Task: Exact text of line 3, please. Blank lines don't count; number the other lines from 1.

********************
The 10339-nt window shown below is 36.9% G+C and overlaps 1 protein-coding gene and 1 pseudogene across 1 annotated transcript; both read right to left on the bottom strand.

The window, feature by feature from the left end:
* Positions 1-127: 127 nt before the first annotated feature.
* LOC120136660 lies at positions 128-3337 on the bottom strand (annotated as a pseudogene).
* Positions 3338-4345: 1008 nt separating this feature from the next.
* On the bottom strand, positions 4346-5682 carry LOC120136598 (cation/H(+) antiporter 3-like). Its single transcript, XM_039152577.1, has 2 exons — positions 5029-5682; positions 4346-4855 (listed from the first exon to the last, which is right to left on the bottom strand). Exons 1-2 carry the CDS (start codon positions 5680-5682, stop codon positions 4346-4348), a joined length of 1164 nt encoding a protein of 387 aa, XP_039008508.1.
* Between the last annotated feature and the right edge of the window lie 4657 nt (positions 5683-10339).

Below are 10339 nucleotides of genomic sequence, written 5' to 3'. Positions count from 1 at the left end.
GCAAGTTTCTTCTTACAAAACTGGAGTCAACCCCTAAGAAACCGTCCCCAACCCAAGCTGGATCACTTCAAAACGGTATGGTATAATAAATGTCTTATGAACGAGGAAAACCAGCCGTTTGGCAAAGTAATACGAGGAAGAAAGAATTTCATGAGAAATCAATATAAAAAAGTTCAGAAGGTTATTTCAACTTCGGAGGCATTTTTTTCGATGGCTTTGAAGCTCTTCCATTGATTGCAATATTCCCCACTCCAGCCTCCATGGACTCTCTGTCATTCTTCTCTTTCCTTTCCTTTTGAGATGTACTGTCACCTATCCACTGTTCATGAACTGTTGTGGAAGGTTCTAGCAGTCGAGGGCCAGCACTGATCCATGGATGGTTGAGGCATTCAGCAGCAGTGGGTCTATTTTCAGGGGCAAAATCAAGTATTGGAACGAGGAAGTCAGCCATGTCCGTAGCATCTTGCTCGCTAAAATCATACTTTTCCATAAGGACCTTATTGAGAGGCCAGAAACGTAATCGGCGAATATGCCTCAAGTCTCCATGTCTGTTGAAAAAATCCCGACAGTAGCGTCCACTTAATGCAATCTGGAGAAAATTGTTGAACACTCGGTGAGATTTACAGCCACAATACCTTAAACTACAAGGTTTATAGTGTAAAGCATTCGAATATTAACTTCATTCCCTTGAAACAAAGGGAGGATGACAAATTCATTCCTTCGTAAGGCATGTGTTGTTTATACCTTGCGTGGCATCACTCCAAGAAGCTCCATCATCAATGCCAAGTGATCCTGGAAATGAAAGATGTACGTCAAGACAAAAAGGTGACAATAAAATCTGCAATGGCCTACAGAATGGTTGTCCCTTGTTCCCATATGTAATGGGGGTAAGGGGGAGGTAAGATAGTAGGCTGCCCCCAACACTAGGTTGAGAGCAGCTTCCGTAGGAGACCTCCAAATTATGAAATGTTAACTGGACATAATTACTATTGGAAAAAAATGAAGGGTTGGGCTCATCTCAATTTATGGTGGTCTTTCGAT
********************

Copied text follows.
* Positions 1-127: 127 nt before the first annotated feature.